I don’t know how or if the rest of you research things for your novel, but I probably spend a good third of the time spent writing a draft doing research. You may think that fiction doesn’t require much research, especially fantasy.
Non-fiction obviously calls for research in whatever topic the novel will cover. Some contemporary fiction necessitates research into current technologies, locations, etc. Historical fiction obviously requires research into time periods, historical technology, and notable figures. Science fiction may require in-depth study of a certain scientific principle or a projected technology.
Fantasy seems to be the one the genre that is free of constraints. Everything is made up, right? To an extent, but even the most bizarre fantasies have a grounding in reality. By taking the facts of reality and weaving them into a fantasy, you can make the world seem more real, even if the world you create could never actually exist.
For example, my novel takes place in an ancient, magical world that never existed in our reality. However, the main backdrop of the story takes place in a country very similar to India, and the culture and mythology reflects that of India. I’ve never been to India. I have had to do tons of research on India, including its culture, mythology, geography, and language. Was it all necessary? Not really. I could have probably gotten by with assumptions and half-assed research via the Wikipedia article on India.
I believe in world-building, in creating a world special and different when compared to everyday reality. For me, the life in India is special and different. Why not use it as the inspiration for a fictional world?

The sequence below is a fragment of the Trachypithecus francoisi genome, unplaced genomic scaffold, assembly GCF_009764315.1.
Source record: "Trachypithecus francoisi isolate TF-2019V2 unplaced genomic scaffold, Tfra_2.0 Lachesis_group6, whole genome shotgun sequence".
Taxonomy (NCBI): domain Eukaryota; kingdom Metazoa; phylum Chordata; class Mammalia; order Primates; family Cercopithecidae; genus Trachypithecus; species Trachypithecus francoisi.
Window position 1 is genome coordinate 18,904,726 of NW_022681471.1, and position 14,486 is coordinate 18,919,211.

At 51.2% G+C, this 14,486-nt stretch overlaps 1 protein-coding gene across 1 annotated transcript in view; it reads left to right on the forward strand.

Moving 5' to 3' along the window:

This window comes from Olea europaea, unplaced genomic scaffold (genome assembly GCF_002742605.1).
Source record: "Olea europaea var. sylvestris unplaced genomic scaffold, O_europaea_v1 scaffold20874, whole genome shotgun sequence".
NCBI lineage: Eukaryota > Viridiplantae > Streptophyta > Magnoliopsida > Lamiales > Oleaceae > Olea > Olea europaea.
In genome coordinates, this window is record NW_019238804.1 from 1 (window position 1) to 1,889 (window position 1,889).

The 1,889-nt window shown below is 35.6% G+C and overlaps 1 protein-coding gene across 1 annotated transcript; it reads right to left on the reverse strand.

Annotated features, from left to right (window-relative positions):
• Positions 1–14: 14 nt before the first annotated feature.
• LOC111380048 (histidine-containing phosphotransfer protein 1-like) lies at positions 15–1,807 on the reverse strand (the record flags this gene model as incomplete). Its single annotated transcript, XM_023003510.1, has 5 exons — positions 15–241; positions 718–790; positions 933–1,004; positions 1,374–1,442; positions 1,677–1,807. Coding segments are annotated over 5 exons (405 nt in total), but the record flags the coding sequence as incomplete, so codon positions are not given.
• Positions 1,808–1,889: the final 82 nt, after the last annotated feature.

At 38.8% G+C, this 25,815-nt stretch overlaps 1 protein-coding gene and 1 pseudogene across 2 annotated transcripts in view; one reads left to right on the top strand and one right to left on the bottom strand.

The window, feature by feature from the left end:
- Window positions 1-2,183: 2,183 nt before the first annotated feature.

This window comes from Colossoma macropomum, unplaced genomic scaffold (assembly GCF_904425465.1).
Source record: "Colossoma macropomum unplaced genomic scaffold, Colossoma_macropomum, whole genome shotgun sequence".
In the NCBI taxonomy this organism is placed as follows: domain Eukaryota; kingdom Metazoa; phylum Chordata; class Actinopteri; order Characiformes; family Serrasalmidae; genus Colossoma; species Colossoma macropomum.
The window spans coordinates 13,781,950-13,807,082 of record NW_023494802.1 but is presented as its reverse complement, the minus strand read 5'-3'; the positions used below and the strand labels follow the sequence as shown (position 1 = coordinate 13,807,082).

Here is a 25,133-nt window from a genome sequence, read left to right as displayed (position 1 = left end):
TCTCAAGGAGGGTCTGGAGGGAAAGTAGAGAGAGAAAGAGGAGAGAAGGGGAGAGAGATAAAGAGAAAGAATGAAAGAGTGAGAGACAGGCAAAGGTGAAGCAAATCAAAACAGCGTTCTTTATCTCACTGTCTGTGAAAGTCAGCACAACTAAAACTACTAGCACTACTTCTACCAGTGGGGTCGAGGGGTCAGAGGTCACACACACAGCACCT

Now, research isn’t limited to the geographical backdrop of fantasy. Most fantasy mimics historical fiction with its lack of modern technology. One particular blog post recently got me thinking more about how the world worked differently in the past – “Money, Honey” by Jennifer Fitzgerald over at Let the Words Flow, addresses how currency worked centuries ago.
Fantasy also has magic. Now you would think that magic is nigh impossible to research. Wrong. Now, obviously, you can create your own magic laws for your world, and everything will be hunky-dory, unless of course the evil forces have magic and the good forces don’t. Then everything is bad tacos. There are innumerable sources on magic and many different modes of casting. You can use these as inspiration for the magic in your world. Magic could be practiced through study, or it could be innate. A caster could have a daily limit of spells, or magic could flow through them infinitely. As innumerable as the sources, the combinations of different magicks are endless.
You can shun me for my go-to research sources, but I find them highly useful. Most of the information I find, I use for inspirational purposes, not word for word. These are my sources for all of my writing:
The Writer’s Journey: Mythic Structure for Writers – Christopher Vogler
The Encyclopedia of Ancient Myths and Culture – Quantum Books
Rudiments of Runelore – Stephen Pollington
The Norse Myths – Kevin Crossley-Holland
The Writer’s Complete Fantasy Reference – Writer’s Digest Books
Treasury of Fairy Tales – Dorothea Goldenberg and Bette Killion
The Wizardology Handbook: A Course for Apprentices – Candlewick Press
Wizardology: The Book of the Secrets of Merlin – Candlewick Press
D’Aulaire’s Book of Norse Myths – Ingri Mortenson and Edgar Parin D’Aulaire
A Practical Guide to Dragons – Wizards of the Coast
A Practical Guide to Dragon Magic – Wizards of the Coast
Dungeons and Dragons Core Rules (4th Edition) – Wizards of the Coast
I have read all of these books at least once through, granted, some of them are for children. I’m interested to see if anyone else does research for their fiction, and if so, what books do you turn to?